Your time has come to speak about your business – in front of your leads or mastermind group. It’s a chance to highlight your business in a way that might inspire action by others on your behalf. If you nail it, people will make an effort to help you succeed. If you biff it, they will simply forget the 20 minutes you stole from them.
It’s your turn to talk to the group next week. What should you talk about?
The culture of every group is unique, so the first step is to seek guidance from the moderator. What is the purpose of your spotlight? Is it to simply talk about your services? Are you supposed to share a challenge or marketing strategy? Make sure your remarks are appropriate to the opportunity.
If you’re struggling with things to include, consider these ideas.
What new products are you offering? People may think they know what your business does, but do they know about the new stuff you’re doing? Is there a product area or line that needs more market share? Bring samples. Offer a discount for folks to give it a try. It’s like grade school “show and tell” on a greater scale.
Who is your ideal customer? The fellow members of your group have vast networks of contacts, customers, and friends, but they won’t spend their social capital if a referral will be a poor fit. That wastes everyone’s time. Give a specific profile of a best-fit customer. Is it a consumer or a business? What sort of business? What frustration is this person feeling? What does your ideal customer value the most – speed, price, quality, or start-to-finish guidance? If you’re the fastest and cheapest, then say that. If you’re all about industry-leading results at a slightly higher price point, say that.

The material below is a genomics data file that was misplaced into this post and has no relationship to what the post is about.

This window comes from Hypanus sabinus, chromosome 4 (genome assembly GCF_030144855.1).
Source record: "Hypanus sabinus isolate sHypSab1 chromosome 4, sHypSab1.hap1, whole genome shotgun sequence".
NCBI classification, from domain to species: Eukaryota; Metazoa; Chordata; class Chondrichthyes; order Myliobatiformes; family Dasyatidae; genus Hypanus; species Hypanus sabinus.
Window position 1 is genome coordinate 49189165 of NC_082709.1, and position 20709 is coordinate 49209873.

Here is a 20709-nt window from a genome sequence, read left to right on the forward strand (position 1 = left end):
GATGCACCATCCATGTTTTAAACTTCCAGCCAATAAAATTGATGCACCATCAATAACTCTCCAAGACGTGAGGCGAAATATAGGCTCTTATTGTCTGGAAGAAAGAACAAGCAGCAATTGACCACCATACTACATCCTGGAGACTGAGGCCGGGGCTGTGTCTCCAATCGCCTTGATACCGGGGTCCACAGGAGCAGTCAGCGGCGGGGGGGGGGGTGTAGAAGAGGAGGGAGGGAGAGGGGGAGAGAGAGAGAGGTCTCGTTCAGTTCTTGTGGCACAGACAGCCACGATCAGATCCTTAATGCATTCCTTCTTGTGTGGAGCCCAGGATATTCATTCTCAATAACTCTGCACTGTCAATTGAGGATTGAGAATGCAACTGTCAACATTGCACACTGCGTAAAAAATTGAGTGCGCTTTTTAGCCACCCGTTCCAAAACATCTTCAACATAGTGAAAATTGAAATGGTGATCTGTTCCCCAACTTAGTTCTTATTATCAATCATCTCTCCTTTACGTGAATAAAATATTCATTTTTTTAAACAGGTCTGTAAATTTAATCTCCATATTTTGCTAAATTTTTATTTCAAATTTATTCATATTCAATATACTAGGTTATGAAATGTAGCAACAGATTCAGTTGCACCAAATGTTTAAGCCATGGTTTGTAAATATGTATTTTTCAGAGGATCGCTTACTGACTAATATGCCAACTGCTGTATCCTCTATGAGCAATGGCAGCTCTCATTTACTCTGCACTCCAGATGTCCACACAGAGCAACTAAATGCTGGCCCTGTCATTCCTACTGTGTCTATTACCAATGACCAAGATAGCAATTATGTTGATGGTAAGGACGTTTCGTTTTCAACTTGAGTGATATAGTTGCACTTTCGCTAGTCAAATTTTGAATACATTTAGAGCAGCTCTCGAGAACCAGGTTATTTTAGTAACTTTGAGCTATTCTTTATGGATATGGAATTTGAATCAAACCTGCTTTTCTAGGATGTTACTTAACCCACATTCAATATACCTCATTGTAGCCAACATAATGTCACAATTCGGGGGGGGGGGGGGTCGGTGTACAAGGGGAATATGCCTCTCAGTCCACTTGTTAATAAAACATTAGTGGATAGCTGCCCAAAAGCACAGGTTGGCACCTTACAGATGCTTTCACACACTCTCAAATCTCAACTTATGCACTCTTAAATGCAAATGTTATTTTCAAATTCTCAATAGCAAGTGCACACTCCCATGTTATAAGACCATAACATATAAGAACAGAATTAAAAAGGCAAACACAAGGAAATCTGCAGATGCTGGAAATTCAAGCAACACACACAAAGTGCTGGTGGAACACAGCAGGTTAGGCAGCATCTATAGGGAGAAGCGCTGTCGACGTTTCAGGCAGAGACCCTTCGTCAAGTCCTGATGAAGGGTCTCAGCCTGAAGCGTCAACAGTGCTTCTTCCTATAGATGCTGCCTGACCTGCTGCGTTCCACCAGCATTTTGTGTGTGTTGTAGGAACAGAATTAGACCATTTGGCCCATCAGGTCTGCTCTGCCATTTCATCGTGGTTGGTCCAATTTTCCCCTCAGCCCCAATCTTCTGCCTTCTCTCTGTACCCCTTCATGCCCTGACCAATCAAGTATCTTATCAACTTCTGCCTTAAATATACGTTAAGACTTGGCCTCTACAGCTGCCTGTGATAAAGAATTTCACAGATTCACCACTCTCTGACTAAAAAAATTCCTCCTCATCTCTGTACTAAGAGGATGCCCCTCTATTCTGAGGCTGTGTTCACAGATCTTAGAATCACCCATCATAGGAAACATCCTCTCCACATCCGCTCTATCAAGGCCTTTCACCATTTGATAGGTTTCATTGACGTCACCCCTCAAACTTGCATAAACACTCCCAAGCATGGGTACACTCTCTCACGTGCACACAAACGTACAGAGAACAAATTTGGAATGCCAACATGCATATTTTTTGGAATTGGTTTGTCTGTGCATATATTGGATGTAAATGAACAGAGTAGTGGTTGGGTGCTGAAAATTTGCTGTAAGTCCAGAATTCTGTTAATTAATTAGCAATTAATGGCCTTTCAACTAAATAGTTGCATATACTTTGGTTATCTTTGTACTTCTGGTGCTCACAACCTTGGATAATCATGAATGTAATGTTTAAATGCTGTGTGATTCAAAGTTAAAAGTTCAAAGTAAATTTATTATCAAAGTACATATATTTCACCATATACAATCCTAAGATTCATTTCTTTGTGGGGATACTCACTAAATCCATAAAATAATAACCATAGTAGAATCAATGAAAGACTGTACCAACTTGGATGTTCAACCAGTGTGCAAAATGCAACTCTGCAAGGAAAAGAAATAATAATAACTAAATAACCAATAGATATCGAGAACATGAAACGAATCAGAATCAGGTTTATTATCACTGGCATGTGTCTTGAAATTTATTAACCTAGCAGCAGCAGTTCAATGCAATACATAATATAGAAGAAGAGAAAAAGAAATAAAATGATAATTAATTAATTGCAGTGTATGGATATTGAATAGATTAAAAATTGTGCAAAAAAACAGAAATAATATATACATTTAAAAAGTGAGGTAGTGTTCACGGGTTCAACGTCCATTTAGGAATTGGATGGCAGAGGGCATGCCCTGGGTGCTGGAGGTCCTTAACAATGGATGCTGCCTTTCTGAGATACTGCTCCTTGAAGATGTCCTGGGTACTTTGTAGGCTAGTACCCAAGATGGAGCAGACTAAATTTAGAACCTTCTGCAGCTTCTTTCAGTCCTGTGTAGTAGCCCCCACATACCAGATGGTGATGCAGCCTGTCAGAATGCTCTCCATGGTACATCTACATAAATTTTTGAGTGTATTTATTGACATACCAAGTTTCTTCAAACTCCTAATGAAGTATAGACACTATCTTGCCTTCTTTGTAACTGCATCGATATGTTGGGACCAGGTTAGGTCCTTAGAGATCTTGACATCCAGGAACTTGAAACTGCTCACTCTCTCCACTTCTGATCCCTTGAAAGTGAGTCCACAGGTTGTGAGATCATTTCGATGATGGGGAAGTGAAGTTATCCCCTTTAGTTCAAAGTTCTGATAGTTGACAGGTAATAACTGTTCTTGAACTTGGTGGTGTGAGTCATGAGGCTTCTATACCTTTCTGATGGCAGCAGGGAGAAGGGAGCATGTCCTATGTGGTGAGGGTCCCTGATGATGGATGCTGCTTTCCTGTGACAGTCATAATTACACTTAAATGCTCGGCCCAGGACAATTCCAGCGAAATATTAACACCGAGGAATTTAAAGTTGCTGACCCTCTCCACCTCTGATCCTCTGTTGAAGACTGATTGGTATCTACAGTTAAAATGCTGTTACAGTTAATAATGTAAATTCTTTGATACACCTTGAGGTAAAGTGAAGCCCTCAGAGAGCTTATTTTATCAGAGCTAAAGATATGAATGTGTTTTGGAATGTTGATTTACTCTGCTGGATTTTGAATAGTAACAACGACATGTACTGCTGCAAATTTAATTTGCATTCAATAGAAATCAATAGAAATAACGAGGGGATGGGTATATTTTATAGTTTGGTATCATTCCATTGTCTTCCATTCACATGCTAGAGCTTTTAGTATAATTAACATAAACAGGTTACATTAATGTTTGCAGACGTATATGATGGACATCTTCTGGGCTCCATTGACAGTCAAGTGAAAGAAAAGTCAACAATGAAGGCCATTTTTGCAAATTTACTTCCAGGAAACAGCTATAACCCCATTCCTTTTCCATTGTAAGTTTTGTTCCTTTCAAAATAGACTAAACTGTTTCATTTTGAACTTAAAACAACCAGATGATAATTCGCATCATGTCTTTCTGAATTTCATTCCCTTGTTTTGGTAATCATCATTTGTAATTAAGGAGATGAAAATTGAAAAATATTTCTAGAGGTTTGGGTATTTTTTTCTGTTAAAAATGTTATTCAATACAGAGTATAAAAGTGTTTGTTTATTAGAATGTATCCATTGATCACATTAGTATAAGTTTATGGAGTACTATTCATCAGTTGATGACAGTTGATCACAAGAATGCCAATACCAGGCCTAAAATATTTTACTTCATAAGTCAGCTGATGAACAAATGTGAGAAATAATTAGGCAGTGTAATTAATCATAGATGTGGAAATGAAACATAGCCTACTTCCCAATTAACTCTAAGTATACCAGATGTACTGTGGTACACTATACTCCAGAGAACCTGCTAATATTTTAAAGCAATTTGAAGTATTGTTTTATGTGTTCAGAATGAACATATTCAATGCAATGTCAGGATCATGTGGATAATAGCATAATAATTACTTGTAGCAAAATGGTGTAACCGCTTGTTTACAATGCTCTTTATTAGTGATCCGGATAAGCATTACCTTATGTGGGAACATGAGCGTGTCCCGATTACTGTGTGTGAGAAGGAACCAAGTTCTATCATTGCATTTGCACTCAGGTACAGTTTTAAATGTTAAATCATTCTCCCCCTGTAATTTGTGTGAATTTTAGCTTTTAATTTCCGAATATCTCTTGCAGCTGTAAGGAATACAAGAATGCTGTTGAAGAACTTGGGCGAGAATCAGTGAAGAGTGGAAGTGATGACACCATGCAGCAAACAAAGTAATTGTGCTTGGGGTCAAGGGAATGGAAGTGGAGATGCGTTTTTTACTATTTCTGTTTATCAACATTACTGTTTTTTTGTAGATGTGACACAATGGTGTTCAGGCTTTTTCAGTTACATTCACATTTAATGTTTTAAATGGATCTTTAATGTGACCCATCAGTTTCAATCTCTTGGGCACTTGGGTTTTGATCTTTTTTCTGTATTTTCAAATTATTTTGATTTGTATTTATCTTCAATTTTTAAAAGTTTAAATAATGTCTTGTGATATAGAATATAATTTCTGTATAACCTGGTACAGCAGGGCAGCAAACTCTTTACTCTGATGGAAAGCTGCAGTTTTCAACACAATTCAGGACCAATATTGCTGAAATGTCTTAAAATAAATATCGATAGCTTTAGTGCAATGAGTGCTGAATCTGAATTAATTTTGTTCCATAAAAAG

What is your most popular product or service? And importantly, why? If you’re a real estate agent and have the best success with first-time home buyers, tell us. People want to be affiliated with a success story.
Why are you the best choice? Do you access to better materials? Do you do your business a special way that is different from your competition? What guarantees do you offer? Convince me that you have a compelling value proposition.
How motivated are you for my referral? Do you have a special coupon code for me to offer my friends? Do you have a referral bonus? Do I get some fun item for helping you close a customer?
What help do you need? People want to help. Is there a part of town you are expanding your services to where I might know people? Is there a product you’re trying to test out somewhere? Let me know how I can make a real impact on your current situation.
Tell me the best way to make a referral. Do you want an email introduction? Should I send along a coupon to the person I know? How can I demonstrate to you that I’m trying to help?
Show me your passion. Maybe start with a great story about a satisfied customer. Build my confidence that you approach your business with care and personal commitment. Make me confident that you’ll treat my friend right if I send her your way.
Tell me something I don’t know. Has the price of your product come way down for some reason? Is there a new trend in your industry? Tell us something that will surprise us.
Ask for what you need. Don’t make us guess.
Obviously, you can’t hit all of these ideas in a single 20-minute presentation. But, take a few moments and answer each question above. Get your mind in brainstorming mode and put everything down. Then ask a friend, “Which of these seems most interesting?” and focus there. It’s better to concentrate on a few memorable points than to try and fit everything into one jammed, cluttered 20-minute presentation.
It’s like telling people about your vacation. Give us the highlights, not the entire itinerary.
As people listen to your 20-minutes, they will unconsciously decide that the way you present is the way you do business. Are you relaxed and comfortable, or stressed and edgy? Do you speak clearly about a few relevant things or bore us with a cluttered litany of jabber that makes no sense. It’s not just about what you say, it’s a lot about how you say it.
So many of us focus on that 30-second elevator pitch, but the 20-minute block is so much harder. Follow these suggestions, choose the few points that convince me of your dedication and quality, and then ask for the help you need.